Sister Wendy Beckett is one of the United Kingdom’s foremost art experts. She is a member of the Sisters of Notre Dame de Namur, and recognized by the Catholic Church as a consecrated virgin in addition to being a nun. Sister Wendy gained popularity in the 1990s and early 21st century with her series of books and public television shows on art and art history.
Born in South Africa in 1930, Wendy Beckett was raised in Scotland and began her training as a nun in England at the age of 16. She studied at the all-women’s college at Oxford University, and was awarded their highest degree, called a congratulatory first, in English Literature. While in the convent and away from her studies, the young nun maintained a strict vow of silence and lived a largely ascetic lifestyle.
After receiving her teaching degree in 1954, Sister Wendy worked as a lecturer in South Africa for many years. Upon returning to England in 1970, she began a hermetic and contemplative life. Most of her time was spent in contemplation and prayer, but she allowed herself a few hours a day to work on the translation of medieval manuscripts and study her growing passion for art history and art.
Sister Wendy came to the public eye in 1991, when she was featured in a short film about England’s National Gallery. With her gentle lisp and insightful lectures, she quickly gained a following among television viewers. The British Broadcasting Corporation (BBC) quickly ordered several television series to feature the “art nun” as she traveled through Great Britain and much of the world, discussing important works of art.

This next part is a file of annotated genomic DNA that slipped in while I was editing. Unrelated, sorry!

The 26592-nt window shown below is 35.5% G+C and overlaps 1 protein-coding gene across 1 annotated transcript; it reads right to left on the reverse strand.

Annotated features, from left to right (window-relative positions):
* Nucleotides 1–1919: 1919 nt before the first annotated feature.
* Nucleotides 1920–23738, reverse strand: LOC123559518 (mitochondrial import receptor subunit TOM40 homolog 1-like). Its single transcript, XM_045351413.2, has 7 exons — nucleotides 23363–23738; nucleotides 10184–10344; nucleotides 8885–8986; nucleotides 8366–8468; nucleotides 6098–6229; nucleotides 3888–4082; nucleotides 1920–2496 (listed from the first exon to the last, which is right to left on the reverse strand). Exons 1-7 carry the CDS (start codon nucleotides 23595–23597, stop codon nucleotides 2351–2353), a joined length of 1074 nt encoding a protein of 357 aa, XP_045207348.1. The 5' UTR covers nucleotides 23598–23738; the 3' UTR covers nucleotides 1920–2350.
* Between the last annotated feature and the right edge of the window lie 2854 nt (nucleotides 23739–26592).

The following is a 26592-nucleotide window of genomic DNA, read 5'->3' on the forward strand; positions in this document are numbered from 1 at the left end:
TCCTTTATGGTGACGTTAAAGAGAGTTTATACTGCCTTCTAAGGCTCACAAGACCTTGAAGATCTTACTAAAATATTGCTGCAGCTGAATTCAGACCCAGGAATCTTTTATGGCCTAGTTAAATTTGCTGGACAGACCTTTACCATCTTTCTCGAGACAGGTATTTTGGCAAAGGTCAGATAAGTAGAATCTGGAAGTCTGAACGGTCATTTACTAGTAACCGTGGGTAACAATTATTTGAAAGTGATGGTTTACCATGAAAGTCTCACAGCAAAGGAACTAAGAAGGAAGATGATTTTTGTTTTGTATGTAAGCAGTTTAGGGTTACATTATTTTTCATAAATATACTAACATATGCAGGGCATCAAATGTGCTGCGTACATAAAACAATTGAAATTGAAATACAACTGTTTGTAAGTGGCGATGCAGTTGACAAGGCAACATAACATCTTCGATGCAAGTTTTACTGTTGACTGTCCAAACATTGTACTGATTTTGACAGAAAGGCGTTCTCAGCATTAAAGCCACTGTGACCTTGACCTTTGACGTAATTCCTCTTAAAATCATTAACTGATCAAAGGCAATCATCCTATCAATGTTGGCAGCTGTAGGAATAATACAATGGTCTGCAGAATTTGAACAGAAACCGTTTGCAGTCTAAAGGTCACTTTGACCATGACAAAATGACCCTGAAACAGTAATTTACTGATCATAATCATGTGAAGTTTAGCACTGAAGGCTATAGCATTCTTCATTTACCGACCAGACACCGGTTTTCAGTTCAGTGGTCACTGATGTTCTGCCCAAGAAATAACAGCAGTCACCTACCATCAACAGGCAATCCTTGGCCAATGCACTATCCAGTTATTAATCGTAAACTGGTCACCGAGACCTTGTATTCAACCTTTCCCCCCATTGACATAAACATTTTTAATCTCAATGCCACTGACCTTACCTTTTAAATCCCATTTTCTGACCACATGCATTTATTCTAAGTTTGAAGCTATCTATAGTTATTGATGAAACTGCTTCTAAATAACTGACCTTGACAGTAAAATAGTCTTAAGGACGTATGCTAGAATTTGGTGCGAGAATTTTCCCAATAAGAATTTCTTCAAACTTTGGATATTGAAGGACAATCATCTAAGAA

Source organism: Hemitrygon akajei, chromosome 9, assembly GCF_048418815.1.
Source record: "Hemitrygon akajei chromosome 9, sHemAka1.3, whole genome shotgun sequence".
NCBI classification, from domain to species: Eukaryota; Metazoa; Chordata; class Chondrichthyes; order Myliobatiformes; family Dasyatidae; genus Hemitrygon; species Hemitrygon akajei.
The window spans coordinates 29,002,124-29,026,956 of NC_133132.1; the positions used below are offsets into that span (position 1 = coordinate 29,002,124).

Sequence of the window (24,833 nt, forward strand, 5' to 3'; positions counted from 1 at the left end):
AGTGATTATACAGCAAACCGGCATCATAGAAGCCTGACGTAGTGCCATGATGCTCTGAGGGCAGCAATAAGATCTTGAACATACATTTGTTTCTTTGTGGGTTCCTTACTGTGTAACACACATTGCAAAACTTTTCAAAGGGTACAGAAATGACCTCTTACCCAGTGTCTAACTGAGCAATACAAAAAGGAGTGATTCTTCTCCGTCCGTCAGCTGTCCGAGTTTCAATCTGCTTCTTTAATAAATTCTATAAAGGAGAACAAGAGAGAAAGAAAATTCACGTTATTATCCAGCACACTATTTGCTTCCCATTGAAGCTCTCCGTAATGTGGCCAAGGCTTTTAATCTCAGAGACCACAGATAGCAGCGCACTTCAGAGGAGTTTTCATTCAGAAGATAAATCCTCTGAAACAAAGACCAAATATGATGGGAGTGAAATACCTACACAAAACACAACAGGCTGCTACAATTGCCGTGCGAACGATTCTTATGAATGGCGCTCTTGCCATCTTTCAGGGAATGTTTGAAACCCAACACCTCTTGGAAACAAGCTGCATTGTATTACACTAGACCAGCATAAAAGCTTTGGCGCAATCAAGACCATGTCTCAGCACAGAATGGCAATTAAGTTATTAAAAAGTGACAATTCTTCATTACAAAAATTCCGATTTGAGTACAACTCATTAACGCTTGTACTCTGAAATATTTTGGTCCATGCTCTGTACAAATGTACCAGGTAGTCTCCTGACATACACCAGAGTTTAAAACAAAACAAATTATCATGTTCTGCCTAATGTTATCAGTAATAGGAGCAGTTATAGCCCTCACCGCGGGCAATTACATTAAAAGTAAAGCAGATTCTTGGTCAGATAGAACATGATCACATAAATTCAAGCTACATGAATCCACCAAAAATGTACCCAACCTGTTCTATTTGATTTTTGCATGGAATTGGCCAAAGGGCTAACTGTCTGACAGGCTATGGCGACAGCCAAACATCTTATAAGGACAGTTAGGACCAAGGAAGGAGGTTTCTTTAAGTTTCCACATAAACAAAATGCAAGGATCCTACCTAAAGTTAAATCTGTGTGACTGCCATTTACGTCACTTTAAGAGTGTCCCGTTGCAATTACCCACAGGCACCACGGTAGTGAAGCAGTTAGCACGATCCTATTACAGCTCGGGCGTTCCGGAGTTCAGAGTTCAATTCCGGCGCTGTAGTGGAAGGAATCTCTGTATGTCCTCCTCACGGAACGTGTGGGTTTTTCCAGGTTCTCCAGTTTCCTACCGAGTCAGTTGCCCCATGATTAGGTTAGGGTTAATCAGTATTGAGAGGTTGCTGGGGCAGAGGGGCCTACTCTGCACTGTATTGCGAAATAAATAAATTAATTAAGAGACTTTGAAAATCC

Between 1996 and 2001, Sister Wendy made 11 television programs discussing art, history, and even her own life. These shows gained popularity throughout Britain and Europe, and eventually gained a large American following after being broadcast on public television. The television shows covered all manner of art subjects, from historically significant stained glass, to her final program on American artwork.
The art nun also has written a variety of books, covering many subjects. While some, including her most famous publication Sister Wendy’s 1000 Masterpieces, deal with her art expertise, she also has written extensively on religion, meditation and prayer. Her written work now consists of more than 25 books, as well as extensive contributions to art magazines.
Since ending her media career in 2001, the nun has returned to life of solitude and meditation. She is considered by many to be a model of intelligence, dedication and kindness. In 2007, a musical loosely based on her life called Postcards from God premiered in London with her blessings. Despite her refusal to return to the media world Sister Wendy’s extraordinary ability to explain the history and detail of art in a simply and accessible way has left a powerful legacy in the art world.